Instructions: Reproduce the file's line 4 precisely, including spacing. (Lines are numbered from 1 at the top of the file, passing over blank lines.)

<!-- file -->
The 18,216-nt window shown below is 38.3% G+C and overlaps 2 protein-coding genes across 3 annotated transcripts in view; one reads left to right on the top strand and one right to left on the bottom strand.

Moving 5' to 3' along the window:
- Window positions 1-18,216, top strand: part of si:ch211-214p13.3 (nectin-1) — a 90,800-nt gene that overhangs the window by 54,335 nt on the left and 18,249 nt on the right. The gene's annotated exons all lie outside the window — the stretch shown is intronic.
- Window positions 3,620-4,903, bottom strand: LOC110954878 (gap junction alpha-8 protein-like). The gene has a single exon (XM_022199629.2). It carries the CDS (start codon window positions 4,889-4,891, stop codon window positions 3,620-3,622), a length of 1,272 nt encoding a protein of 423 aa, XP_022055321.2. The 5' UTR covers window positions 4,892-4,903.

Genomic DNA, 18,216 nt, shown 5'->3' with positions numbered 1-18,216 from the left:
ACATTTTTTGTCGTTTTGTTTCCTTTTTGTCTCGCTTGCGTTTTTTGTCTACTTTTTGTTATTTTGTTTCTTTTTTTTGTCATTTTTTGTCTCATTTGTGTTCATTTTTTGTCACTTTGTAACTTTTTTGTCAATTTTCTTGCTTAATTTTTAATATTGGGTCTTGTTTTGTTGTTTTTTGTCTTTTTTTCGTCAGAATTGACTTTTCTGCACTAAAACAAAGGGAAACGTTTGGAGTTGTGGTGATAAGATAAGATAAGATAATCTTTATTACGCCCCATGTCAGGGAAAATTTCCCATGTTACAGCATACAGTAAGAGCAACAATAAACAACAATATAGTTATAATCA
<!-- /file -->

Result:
- Window positions 3,620-4,903, bottom strand: LOC110954878 (gap junction alpha-8 protein-like). The gene has a single exon (XM_022199629.2). It carries the CDS (start codon window positions 4,889-4,891, stop codon window positions 3,620-3,622), a length of 1,272 nt encoding a protein of 423 aa, XP_022055321.2. The 5' UTR covers window positions 4,892-4,903.